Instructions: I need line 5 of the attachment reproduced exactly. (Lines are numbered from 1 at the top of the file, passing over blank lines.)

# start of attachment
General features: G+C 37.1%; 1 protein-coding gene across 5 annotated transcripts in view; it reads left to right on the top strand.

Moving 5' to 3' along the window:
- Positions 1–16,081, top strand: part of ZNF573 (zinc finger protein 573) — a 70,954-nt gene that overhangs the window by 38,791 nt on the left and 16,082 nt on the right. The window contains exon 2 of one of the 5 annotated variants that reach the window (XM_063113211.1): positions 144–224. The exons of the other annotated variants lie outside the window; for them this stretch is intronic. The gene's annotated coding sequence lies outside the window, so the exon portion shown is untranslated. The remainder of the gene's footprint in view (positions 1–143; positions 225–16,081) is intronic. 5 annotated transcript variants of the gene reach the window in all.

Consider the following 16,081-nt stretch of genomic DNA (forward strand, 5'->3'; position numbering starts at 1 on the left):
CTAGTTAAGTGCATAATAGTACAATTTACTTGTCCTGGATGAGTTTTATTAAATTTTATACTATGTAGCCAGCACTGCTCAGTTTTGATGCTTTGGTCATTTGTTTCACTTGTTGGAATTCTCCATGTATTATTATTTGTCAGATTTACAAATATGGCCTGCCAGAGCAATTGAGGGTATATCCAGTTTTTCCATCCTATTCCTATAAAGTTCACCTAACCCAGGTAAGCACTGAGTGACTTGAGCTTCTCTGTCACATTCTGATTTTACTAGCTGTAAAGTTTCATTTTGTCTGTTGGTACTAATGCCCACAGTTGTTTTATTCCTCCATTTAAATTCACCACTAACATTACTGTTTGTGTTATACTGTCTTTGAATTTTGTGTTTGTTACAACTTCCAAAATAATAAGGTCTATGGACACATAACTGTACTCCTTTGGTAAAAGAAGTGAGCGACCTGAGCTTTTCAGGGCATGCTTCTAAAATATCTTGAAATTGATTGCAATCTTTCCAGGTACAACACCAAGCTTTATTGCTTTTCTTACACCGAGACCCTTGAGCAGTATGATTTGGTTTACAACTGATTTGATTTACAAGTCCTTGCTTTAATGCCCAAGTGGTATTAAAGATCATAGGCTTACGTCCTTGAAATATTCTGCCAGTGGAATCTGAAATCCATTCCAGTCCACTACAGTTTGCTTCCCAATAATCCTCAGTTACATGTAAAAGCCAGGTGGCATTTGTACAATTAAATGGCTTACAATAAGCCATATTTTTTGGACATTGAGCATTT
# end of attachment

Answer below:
CTAGTTAAGTGCATAATAGTACAATTTACTTGTCCTGGATGAGTTTTATTAAATTTTATACTATGTAGCCAGCACTGCTCAGTTTTGATGCTTTGGTCATTTGTTTCACTTGTTGGAATTCTCCATGTATTATTATTTGTCAGATTTACAAATATGGCCTGCCAGAGCAATTGAGGGTATATCCAGTTTTTCCATCCTATTCCTATAAAGTTCACCTAACCCAGGTAAGCACTGAGTGACTTGAGCTTCTCTGTCACATTCTGATTTTACTAGCTGTAAAGTTTCATTTTGTCTGTTGGTACTAATGCCCACAGTTGTTTTATTCCTCCATTTAAATTCACCACTAACATTACTGTTTGTGTTATACTGTCTTTGAATTTTGTGTTTGTTACAACTTCCAAAATAATAAGGTCTATGGACACATAACTGTACTCCTTTGGTAAAAGAAGTGAGCGACCTGAGCTTTTCAGGGCATGCTTCTAAAATATCTTGAAATTGATTGCAATCTTTCCAGGTACAACACCAAGCTTTATTGCTTTTCTTACACCGAGACCCTTGAGCAGTATGATTTGGTTTACAACTGATTTGATTTACAAGTCCTTGCTTTAATGCCCAAGTGGTATTAAAGATCATAGGCTTACGTCCTTGAAATATTCTGCCAGTGGAATCTGAAATCCATTCCAGTCCACTACAGTTTGCTTCCCAATAATCCTCAGTTACATGTAAAAGCCAGGTGGCATTTGTACAATTAAATGGCTTACAATAAGCCATATTTTTTGGACATTGAGCATTT